Paper , Order, or Assignment Requirements

This assessment requires you address the following topics:

Define the seven principles of patient- clinician communication

Explain how you apply each of these to your interactions with your own patients

Describe the three methods being used to improve interdisciplinary communication

Choose the one that you think applies best to your own area of practice, or the one that your area of practice currently uses, and clearly describe how you use it.

Explain the ethical principles that can be applied to issues in patient-clinician communication

Explain the importance of ethics in communication and how patient safety is influenced by good or bad team communication


This assessment is aligned with the course objective 6 and the following module objective:

Students will use inter and intra-professional communication and collaborative skills for improving patient safety and health outcomes

Define key concepts in effective nurse-patient communication

Define key concepts in effective interdisciplinary communication

Explain the impact of effective nurse-patient and interdisciplinary communication on patient safety and outcomes


The principle of Patient-Clinician Communication

Effective and consistent communication between patients and clinicians has been associated with improved patient safety and satisfaction, lower costs and better health outcomes. Poor communication and disregard for patient context, preferences, and understanding have been attributed to disparities in health care and other counterproductive differences in health care utilization rates. To build a trusting relationship with patients, it is paramount that healthcare professionals foster effective and respectful communication, which also promotes informed consent (Forensic Healthcare, 2012). In fostering good patient-clinician communication, seven basic principles are applied. In this paper all seven principles will be discussed in depth, their application defined, methods of improving interdisciplinary communication and ethical tenets addressed.

Principles of Communication

The number one principle of patient-clinician is mutual respect. Paget et al. (2011) provide that every party involved, in this case, patients and clinicians, should be engaged as full decision makers. Communication between these parties should support the growth of a partnership connection that is built on trust and focused on the patient. Paget et al. further provides that both parties should exchange information through active and respectful listening, inquiry and facilitation. The information should include the patient’s preferences, ideas, and values.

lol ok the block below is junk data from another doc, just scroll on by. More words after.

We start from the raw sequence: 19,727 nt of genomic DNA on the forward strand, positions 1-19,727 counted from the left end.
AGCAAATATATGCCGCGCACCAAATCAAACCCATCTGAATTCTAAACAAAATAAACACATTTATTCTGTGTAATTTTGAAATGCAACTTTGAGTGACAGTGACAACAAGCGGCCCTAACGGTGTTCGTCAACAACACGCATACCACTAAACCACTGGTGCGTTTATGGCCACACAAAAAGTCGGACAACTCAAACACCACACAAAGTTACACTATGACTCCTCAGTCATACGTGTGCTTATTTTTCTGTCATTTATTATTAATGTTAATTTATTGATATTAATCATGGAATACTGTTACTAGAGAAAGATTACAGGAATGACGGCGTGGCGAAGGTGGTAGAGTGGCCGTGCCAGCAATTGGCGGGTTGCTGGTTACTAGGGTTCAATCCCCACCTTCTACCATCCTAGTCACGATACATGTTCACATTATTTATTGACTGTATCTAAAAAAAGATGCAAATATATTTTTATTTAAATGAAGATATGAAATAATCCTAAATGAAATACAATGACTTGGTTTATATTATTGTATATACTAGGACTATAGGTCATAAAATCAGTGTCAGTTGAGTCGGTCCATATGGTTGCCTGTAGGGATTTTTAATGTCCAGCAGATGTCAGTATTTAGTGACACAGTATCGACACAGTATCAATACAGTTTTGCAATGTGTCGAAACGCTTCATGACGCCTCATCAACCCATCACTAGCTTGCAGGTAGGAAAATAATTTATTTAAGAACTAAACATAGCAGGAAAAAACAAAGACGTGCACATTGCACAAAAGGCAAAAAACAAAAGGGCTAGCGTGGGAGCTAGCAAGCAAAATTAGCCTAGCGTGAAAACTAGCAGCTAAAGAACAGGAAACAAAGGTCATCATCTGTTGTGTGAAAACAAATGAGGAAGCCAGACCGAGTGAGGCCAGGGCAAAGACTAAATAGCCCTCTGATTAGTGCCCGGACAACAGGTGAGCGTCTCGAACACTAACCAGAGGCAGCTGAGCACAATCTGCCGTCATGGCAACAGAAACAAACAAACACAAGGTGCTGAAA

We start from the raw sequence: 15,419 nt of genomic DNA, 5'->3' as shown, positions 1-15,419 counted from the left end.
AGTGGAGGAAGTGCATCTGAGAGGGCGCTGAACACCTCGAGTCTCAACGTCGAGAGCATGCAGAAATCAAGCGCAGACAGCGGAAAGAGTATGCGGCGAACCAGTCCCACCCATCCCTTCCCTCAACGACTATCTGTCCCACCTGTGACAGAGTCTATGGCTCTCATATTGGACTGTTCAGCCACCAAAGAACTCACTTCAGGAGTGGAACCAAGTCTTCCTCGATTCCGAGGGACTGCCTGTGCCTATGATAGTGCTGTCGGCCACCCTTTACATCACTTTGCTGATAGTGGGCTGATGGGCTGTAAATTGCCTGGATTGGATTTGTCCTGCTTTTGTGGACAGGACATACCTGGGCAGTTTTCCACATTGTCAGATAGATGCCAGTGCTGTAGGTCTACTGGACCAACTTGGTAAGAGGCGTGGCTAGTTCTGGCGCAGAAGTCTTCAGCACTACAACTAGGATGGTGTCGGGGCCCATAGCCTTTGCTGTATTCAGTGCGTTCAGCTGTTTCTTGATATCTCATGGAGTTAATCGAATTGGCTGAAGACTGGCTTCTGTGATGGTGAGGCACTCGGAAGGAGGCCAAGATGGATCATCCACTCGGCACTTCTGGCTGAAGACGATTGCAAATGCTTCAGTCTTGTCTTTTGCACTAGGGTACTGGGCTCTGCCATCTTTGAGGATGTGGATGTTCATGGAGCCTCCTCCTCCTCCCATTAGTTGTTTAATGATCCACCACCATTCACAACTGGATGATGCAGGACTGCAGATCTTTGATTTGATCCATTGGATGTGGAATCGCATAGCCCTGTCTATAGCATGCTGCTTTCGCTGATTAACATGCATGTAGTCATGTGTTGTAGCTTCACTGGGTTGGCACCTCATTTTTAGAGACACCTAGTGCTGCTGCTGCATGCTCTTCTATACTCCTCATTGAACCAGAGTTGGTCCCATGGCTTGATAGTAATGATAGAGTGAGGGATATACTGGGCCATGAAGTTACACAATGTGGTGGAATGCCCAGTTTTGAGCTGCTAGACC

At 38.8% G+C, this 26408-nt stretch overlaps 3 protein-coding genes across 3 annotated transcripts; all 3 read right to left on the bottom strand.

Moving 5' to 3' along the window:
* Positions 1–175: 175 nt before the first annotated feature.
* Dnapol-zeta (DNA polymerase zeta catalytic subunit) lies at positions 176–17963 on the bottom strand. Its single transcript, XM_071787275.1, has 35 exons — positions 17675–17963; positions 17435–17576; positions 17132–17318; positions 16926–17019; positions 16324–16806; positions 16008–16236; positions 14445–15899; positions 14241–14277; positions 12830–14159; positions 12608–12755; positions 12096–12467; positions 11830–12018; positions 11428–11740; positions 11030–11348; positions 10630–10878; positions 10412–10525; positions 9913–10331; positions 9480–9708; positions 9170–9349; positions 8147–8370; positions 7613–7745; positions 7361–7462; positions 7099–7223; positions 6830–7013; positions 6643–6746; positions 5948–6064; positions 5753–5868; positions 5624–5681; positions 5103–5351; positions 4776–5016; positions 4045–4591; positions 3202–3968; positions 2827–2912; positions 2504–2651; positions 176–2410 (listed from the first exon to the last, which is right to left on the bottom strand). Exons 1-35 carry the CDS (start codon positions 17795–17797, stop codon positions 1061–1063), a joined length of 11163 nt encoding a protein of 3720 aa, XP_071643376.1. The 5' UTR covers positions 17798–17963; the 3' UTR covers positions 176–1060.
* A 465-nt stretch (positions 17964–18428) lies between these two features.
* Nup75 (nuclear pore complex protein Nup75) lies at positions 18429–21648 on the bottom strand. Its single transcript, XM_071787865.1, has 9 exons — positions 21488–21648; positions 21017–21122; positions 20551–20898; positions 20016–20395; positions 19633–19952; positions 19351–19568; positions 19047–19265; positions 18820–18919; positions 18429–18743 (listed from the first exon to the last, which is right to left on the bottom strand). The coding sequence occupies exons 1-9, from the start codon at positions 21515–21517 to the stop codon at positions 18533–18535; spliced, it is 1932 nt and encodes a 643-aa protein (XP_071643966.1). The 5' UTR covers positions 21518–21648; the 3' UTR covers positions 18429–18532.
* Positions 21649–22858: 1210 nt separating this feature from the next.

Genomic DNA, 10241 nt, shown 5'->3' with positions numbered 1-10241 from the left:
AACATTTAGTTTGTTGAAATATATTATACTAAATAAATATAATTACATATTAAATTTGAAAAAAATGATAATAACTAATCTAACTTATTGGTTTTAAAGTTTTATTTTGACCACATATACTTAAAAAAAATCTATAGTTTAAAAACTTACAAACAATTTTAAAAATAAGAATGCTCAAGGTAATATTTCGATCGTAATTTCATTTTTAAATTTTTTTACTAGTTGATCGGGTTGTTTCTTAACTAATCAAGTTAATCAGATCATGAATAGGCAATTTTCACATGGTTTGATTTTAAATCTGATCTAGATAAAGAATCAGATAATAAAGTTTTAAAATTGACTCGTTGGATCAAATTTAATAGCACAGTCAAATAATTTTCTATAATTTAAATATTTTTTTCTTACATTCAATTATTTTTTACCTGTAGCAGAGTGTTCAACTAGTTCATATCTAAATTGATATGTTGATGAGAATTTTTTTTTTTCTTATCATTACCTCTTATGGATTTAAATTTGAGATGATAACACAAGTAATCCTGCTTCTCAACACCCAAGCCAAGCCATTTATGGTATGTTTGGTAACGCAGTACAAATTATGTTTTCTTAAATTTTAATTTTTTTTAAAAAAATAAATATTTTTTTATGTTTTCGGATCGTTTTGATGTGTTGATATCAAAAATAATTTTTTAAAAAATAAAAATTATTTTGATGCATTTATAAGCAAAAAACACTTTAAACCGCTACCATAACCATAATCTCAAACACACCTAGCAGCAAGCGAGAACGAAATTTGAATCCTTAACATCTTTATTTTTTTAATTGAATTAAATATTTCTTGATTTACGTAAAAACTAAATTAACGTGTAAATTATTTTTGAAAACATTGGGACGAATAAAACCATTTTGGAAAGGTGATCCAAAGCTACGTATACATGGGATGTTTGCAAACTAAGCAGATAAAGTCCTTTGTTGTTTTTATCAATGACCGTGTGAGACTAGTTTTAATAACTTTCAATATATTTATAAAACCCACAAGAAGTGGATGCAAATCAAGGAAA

The second principle of patient-clinician communication is the creation of harmonized goals. Both the patient and clinician, after exchanging information, should have a common goal. Both should agree on a care plan after considering its costs, benefits, risks involved, patient expectations, preferences, lifestyle, health, health literacy and cultural differences.

The third principle of patient-clinician communication is the need for a supportive environment. Both parties need environments that nurture and allow for the provision of quality services and sound decision making. A good environment allows for the required attention to be given to the patient and for the care to be implemented. It also allows for the patient and clinician to speak and communicate openly.

The fourth principle of patient-clinician communication is the availability and presence of appropriate decision partners such as specialists and patient’s agents. All parties need to be understanding and competent in arriving at proper decisions. Today, sophisticated problems are arising, and the availability of specialists is essential. Communication between all clinicians and the patient should be fostered to ensure the patient gets the best care plan.

The fifth principle is the provision of the right information. Clinicians should offer their opinions, choices, and trade-offs while the patient should share their perceptions, personal practices, and symptoms. While parties are sharing information, they should be transparent and offer full disclosure, which is the sixth principle. The clinician should fully disclose the benefits, risks, costs and any other information that will aid the patient in decision making, while the patient should fully disclose to the clinician all relevant preferences, medical history, and circumstances.